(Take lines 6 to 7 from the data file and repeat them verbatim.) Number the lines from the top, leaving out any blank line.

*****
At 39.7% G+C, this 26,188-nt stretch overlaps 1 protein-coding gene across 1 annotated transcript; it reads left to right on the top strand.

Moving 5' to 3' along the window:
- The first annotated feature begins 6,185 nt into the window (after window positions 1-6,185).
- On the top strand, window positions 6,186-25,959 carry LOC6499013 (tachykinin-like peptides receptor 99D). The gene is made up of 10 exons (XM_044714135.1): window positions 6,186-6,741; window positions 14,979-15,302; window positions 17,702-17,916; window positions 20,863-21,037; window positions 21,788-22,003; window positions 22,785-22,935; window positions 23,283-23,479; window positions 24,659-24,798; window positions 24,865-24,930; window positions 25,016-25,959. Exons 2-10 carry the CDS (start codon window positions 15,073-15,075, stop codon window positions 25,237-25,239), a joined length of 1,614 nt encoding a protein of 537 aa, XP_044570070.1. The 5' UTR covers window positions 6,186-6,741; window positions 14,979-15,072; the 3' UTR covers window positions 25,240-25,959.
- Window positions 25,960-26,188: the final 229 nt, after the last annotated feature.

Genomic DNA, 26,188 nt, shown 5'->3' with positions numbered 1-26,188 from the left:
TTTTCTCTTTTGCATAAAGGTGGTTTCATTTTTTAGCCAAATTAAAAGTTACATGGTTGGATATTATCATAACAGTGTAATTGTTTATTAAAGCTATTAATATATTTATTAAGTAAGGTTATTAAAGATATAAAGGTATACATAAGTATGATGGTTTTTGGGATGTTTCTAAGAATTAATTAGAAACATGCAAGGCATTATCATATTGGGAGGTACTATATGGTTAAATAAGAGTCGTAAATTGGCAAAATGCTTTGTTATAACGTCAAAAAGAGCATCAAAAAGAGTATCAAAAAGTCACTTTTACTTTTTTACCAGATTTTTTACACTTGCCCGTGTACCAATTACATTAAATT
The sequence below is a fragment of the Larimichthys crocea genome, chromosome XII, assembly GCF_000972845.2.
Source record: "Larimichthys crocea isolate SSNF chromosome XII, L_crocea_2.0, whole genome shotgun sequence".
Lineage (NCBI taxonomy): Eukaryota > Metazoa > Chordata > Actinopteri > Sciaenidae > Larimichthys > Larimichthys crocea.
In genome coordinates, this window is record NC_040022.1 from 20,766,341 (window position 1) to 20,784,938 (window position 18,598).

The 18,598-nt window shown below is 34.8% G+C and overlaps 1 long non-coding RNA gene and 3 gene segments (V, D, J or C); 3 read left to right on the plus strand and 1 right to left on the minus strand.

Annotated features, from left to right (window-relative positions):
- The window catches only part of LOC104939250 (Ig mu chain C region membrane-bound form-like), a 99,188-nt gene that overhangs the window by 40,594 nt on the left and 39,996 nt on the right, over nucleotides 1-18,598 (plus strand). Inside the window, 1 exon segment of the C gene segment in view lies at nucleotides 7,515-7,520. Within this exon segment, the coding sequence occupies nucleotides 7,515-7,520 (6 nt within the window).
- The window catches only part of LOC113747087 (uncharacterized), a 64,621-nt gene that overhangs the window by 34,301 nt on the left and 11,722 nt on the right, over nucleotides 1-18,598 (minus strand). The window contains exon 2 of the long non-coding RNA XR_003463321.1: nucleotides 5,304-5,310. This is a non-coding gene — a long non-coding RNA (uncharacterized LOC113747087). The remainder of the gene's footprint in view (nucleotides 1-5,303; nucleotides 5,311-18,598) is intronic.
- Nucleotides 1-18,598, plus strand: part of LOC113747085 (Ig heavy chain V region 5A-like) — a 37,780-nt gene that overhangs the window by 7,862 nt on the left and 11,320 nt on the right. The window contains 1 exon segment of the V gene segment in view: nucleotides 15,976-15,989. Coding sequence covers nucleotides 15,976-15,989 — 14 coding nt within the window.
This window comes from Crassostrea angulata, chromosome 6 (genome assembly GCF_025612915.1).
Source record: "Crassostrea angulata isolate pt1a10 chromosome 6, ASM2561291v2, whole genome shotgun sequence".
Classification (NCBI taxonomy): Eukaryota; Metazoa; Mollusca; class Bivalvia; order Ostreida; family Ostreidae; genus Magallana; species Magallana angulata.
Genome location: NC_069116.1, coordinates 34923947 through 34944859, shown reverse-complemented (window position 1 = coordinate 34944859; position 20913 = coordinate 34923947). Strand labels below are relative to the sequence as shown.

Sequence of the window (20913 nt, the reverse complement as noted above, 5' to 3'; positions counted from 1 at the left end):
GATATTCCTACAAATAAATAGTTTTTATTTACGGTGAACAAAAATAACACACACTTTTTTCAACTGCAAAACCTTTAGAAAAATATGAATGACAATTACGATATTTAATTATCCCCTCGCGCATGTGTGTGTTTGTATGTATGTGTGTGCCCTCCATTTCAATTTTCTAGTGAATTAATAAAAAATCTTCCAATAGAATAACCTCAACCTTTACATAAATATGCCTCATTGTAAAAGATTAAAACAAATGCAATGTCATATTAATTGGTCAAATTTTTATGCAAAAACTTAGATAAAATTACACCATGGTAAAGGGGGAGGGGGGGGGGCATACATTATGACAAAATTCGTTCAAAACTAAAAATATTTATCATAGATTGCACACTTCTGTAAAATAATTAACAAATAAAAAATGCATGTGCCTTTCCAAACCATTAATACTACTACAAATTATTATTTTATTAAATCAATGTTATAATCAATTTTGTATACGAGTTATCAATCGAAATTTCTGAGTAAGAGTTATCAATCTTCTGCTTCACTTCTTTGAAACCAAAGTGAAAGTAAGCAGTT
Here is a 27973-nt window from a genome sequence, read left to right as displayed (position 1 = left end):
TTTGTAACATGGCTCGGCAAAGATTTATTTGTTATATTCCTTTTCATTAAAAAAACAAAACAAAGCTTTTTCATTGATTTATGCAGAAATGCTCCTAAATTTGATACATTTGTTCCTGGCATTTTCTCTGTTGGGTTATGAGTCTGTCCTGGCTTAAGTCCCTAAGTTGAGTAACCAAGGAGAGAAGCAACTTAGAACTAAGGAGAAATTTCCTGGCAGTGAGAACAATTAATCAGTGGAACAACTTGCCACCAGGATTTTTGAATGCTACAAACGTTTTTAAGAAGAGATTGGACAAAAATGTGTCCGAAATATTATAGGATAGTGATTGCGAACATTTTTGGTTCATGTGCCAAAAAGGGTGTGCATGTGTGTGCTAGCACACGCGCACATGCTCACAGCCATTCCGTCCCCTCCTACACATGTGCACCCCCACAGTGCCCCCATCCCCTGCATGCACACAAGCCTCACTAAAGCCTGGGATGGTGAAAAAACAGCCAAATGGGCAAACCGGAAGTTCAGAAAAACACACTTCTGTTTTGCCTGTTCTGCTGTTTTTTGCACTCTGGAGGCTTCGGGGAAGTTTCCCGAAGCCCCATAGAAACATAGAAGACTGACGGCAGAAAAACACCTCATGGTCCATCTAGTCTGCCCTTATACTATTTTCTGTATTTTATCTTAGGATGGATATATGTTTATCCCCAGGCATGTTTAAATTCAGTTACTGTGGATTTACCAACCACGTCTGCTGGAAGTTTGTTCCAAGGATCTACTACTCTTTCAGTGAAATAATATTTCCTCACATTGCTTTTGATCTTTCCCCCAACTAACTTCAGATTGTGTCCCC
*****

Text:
Genomic DNA, 26,188 nt, shown 5'->3' with positions numbered 1-26,188 from the left:
TTTTCTCTTTTGCATAAAGGTGGTTTCATTTTTTAGCCAAATTAAAAGTTACATGGTTGGATATTATCATAACAGTGTAATTGTTTATTAAAGCTATTAATATATTTATTAAGTAAGGTTATTAAAGATATAAAGGTATACATAAGTATGATGGTTTTTGGGATGTTTCTAAGAATTAATTAGAAACATGCAAGGCATTATCATATTGGGAGGTACTATATGGTTAAATAAGAGTCGTAAATTGGCAAAATGCTTTGTTATAACGTCAAAAAGAGCATCAAAAAGAGTATCAAAAAGTCACTTTTACTTTTTTACCAGATTTTTTACACTTGCCCGTGTACCAATTACATTAAATT